Illinois Supreme Court rules on what can land juvenile offenders in prison
The girl known in court documents as Shelby R. was in a lot of trouble. Shortly after Christmas 2009, she was arrested for attacking family members and underage drinking. The assault charges were dropped, Shelby pleaded guilty to drinking, and was sentenced to probation. But when she later failed a drug test, a judge revoked her probation and sent her to juvenile prison instead.
When attorney Jacqueline Bullard argued Shelby's appeal before the Illinois Supreme Court earlier this year, she said her client got thrown into the "deep end" of Illinois' juvenile justice system.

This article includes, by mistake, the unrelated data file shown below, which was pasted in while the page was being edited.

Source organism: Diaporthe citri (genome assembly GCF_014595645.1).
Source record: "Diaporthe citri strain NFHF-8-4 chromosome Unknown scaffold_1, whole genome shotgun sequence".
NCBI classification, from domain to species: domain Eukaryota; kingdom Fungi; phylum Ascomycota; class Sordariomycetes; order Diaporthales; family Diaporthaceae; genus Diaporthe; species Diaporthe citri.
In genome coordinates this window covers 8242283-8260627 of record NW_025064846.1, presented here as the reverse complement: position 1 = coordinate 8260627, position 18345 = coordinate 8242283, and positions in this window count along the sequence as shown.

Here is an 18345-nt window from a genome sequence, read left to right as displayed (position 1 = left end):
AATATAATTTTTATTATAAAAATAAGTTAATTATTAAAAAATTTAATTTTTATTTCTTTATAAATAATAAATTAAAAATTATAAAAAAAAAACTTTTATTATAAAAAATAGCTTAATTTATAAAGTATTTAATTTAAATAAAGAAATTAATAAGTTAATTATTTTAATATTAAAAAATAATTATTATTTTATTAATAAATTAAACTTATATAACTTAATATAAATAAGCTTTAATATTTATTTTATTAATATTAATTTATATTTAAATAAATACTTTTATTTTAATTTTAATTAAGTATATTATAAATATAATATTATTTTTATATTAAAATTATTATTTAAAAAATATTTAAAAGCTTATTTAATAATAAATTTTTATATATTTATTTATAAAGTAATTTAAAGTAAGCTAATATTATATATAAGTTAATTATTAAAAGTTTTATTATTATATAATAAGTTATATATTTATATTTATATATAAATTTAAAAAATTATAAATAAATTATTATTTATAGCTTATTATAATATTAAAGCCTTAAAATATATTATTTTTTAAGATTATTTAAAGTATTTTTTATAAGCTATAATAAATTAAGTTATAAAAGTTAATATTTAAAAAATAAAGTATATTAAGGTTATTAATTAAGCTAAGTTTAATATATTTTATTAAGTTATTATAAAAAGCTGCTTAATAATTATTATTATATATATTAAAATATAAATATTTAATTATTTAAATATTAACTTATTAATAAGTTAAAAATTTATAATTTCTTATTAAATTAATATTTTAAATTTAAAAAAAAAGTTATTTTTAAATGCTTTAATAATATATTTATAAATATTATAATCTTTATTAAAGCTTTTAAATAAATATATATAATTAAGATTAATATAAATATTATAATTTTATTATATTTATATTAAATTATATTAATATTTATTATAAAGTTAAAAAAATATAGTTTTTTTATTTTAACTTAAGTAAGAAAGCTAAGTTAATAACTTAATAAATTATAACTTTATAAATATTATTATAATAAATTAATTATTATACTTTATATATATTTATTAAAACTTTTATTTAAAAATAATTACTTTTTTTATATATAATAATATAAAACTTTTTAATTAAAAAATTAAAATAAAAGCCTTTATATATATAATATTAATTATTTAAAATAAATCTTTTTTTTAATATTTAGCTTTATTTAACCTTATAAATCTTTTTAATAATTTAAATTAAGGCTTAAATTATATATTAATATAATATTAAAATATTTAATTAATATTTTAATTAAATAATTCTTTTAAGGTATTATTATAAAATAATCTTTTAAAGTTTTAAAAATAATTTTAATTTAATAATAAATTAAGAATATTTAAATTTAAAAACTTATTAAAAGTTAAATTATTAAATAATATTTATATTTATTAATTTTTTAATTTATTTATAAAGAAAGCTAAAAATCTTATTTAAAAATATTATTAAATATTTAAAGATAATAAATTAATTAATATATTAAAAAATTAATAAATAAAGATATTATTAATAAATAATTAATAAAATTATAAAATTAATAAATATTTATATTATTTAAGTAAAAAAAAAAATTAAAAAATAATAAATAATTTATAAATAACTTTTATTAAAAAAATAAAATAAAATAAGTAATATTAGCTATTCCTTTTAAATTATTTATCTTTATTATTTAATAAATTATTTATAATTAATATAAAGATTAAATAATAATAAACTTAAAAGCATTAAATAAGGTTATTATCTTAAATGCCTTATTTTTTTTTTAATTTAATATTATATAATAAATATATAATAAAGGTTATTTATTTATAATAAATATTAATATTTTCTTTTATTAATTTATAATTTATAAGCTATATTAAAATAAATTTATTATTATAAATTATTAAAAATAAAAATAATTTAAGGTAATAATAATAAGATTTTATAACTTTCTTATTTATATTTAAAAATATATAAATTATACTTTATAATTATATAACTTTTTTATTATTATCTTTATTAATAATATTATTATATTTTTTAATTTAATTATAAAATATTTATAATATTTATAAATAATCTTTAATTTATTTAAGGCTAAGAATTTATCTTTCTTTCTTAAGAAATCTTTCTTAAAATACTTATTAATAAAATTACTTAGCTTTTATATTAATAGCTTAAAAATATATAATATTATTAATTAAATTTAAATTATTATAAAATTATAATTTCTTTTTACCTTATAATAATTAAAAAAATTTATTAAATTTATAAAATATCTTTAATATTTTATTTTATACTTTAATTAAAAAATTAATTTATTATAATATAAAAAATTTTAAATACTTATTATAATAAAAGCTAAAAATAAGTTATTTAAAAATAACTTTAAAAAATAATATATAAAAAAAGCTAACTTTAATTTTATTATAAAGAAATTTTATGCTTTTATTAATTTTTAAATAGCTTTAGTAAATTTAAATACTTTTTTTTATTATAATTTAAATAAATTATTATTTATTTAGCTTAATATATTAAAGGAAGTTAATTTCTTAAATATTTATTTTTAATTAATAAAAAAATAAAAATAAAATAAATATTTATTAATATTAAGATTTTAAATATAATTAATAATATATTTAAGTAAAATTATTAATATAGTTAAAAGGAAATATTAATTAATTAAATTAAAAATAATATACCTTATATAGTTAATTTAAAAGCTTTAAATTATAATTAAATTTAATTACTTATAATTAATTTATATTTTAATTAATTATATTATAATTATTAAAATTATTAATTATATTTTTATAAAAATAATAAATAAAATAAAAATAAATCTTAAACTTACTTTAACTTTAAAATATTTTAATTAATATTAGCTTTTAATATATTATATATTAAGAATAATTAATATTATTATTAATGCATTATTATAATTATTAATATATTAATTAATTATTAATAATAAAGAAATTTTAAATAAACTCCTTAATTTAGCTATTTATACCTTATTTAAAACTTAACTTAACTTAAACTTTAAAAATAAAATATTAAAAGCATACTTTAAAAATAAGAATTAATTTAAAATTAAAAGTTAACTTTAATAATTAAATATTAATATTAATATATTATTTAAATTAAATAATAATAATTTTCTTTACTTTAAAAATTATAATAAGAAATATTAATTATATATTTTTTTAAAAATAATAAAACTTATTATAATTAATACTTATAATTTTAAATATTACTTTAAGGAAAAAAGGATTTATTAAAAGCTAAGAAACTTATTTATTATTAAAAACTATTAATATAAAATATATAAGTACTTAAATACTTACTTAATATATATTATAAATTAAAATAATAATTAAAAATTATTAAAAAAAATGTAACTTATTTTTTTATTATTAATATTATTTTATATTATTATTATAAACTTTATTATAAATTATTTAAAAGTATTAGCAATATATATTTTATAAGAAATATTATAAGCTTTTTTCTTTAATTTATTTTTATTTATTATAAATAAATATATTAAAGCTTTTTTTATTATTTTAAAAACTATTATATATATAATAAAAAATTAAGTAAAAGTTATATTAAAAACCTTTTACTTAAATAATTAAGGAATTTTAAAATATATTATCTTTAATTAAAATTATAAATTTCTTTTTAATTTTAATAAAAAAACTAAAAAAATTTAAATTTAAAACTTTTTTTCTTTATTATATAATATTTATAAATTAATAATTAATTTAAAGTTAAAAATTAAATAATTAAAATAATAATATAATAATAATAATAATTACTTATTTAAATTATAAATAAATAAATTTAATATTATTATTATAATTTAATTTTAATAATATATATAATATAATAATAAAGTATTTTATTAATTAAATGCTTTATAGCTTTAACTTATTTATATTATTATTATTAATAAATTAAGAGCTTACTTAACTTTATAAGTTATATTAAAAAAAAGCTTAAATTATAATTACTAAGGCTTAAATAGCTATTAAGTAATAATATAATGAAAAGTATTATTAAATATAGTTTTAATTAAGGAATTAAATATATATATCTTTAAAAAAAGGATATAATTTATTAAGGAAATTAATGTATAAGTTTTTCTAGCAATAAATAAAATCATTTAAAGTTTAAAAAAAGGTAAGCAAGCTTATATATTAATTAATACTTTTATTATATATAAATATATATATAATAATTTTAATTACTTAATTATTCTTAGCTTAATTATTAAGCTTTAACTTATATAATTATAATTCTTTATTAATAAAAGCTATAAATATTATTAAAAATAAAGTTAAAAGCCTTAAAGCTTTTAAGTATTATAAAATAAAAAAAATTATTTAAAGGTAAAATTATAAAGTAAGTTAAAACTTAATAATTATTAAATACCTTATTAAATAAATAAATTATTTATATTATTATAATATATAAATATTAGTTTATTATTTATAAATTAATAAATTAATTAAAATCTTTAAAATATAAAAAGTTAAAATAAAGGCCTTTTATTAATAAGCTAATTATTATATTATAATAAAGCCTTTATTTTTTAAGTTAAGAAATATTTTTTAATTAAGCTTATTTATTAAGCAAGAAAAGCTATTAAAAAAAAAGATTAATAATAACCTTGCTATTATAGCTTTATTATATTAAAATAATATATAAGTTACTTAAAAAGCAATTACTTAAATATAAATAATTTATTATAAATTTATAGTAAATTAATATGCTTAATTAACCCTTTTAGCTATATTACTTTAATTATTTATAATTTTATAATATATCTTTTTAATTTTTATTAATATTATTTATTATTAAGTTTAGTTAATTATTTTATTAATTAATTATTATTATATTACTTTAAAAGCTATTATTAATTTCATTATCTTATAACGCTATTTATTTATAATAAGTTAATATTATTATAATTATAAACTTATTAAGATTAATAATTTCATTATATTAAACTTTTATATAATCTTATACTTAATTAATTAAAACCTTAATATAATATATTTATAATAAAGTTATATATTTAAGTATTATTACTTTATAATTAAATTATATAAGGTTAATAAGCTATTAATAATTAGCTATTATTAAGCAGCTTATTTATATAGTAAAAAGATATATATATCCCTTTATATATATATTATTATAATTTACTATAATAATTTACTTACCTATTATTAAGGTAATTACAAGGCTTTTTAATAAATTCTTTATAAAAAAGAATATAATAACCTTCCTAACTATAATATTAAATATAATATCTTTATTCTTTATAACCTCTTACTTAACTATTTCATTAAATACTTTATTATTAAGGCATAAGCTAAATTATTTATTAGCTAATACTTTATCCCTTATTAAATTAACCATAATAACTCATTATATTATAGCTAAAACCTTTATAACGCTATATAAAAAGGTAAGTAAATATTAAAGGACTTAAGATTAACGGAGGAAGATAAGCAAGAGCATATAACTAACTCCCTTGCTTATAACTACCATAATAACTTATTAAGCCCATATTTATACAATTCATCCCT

"It is a prison. These are facilities that are surrounded by razor wire. These are children who sleep in cells, alongside some of the most violent juvenile offenders within this state."
Bullard argued this is against state law, since juveniles are only supposed to be locked up if an adult could be incarcerated for the same offense.
The Illinois Supreme Court agrees. Because adults cannot, by definition, be locked up for underage drinking, the court says juveniles can't either.